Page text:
Early MRI Screening Improves Breast Cancer Survival Rates in Women With Childhood Hodgkin Lymphoma

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Women who had radiation to the chest as children to treat a cancer other than breast cancer, such as Hodgkin lymphoma (cancer of the immune system), have a higher risk of breast cancer.

A study strongly suggests that starting screening for breast cancer early with MRI (magnetic resonance imaging) can boost breast cancer survival rates in survivors of childhood Hodgkin lymphoma.

The study was published in the March 1, 2016 issue of the Journal of the National Cancer Institute. Read the abstract of “Impact of Early Breast Cancer Screening on Mortality Among Young Survivors of Childhood Hodgkin’s Lymphoma.”

In recent decades, some of the most important medical discoveries have been in treating childhood cancer. Still, some childhood cancer patients develop a second cancer or another serious medical condition later in life that's believed to be related to treatment for the childhood cancer. Doctors don’t completely understand why childhood cancer survivors are more likely to be diagnosed with a different cancer later in life. For some, it could be genetics that make them more likely to develop cancer. For others, the higher cancer risk is probably related to the childhood cancer treatment. For example, radiation used to treat childhood cancer also can affect normal cells that are exposed to the radiation, causing a new, different cancer -- such as breast cancer -- to develop decades later.

To do this study, the researchers developed a mathematical model to compare the effects of starting breast cancer screening early, at age 25, to screening that started at age 40 in women who had been treated for Hodgkin lymphoma as children.

With mammography screening, the researchers found that about 260 women who had Hodgkin lymphoma as children would have to be invited to be screened at age 25 to prevent one breast cancer death. To compare, studies have shown that 300 to 1,300 average-risk women age 50 or older need to be screened to prevent one breast cancer death.

So starting breast cancer screening at age 25 with mammography for women who had Hodgkin lymphoma as children is about the same as starting mammography screening at age 50 for average-risk women.

With MRI screening, the researchers found that fewer than 80 women who had Hodgkin lymphoma as children would have to be invited to be screened at age 25 to prevent one breast cancer death. So far fewer women needed to be screened with MRI to save a life.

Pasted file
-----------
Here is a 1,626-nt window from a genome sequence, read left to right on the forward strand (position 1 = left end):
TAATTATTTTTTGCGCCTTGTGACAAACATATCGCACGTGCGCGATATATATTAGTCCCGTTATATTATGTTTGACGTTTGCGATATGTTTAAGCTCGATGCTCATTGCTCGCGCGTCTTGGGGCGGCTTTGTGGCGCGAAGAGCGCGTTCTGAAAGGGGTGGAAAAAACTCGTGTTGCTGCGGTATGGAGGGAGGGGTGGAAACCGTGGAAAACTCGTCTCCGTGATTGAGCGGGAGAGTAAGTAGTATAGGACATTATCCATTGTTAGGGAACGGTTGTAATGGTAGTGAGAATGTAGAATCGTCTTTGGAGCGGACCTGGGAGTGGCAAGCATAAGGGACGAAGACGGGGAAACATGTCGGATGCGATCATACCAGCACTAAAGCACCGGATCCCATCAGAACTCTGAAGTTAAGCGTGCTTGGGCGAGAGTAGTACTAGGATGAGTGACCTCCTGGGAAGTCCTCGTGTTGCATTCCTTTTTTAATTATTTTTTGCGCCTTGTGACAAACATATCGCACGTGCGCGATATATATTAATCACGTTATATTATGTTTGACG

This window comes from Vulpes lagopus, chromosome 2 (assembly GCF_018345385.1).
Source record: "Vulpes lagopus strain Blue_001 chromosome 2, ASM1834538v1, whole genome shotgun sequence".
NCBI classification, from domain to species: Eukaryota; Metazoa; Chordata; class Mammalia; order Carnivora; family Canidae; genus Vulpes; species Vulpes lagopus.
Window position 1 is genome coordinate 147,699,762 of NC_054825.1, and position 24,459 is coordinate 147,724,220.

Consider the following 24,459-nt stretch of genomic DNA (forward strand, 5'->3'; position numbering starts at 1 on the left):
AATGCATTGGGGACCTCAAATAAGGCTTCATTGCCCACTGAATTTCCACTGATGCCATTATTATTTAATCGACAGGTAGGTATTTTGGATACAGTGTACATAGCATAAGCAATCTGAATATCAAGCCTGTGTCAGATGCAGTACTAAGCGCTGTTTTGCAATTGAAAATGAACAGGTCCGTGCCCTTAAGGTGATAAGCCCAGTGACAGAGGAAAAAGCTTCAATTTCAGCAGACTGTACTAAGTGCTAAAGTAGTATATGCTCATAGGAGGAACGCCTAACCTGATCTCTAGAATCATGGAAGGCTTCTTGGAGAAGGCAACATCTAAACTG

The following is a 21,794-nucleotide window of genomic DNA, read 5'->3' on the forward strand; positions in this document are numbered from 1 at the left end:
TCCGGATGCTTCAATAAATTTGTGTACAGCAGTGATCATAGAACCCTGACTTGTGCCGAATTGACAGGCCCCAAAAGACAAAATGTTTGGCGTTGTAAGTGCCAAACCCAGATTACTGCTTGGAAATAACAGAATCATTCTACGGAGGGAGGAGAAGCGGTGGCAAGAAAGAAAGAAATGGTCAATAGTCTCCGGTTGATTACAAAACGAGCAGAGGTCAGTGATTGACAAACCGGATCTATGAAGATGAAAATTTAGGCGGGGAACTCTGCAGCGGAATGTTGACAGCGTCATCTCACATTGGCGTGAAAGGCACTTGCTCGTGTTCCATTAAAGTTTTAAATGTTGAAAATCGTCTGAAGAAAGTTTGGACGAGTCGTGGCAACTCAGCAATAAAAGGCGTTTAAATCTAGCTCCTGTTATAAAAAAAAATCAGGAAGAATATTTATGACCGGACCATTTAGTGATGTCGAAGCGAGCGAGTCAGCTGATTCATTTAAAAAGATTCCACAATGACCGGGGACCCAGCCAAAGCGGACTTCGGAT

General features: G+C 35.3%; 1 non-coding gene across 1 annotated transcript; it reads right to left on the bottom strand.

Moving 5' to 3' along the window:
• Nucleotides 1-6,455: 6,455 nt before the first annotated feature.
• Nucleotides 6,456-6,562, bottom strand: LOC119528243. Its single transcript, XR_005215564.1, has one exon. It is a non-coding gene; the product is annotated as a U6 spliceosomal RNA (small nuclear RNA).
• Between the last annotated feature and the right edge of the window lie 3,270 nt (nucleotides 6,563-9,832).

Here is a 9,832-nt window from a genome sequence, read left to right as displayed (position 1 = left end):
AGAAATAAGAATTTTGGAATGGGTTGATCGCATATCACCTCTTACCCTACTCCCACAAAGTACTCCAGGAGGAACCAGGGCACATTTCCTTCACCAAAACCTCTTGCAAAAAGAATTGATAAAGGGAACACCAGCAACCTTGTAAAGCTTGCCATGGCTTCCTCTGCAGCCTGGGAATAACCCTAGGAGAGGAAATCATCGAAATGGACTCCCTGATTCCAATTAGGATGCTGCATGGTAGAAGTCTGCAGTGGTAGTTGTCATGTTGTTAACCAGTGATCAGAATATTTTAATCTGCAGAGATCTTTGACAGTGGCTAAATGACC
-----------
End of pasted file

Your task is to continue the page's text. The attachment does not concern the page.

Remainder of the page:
It’s important to know that the researchers estimated that about one-third of the women would have what’s called a false positive MRI result. This is when the MRI finds an area that looks like cancer but turns out to be normal. Besides worrying about being diagnosed with breast cancer, a false positive means more tests and follow-up visits, which can be stressful and scary. Still, other research has found that while false positive results do cause anxiety and stress, the anxiety is short-term and doesn’t affect a woman’s overall health and well-being.

“If you are a young woman who was treated with radiation therapy to your chest as a teenager or child for Hodgkin lymphoma, or chest radiation therapy for any reason, you should be having a conversation with your family doctor or your oncologist about whether to start breast cancer screening earlier than most women would,” said Dr. David Hodgson, professor of radiation oncology at the University of Toronto and the lead author of the study.

This study strongly suggests that childhood cancer survivors need a screening plan that’s tailored to their unique needs and risks.

Other research has shown that childhood cancer survivors are at much higher risk for a number of health problems in adulthood, including cancer. Because of these risks, people who have been treated for childhood cancer should take aggressive steps to minimize their risk of another cancer. These people also should have regular screenings for any complications of earlier treatment, including heart and lung disease as well as cancer.

If you've been treated in the past for cancer, it's important to regularly see a doctor who:

  • is familiar with your past medical history
  • understands your special risks
  • can give you the necessary counseling, monitoring, and screening for possible complications of your earlier treatment

If your childhood cancer treatment included radiation therapy to the chest area, your risk of breast cancer is most likely higher than average. You and your doctor should consider a more aggressive breast cancer screening plan. This plan will likely include more frequent mammograms starting at an earlier age and possibly using different screening techniques, such as breast MRI.



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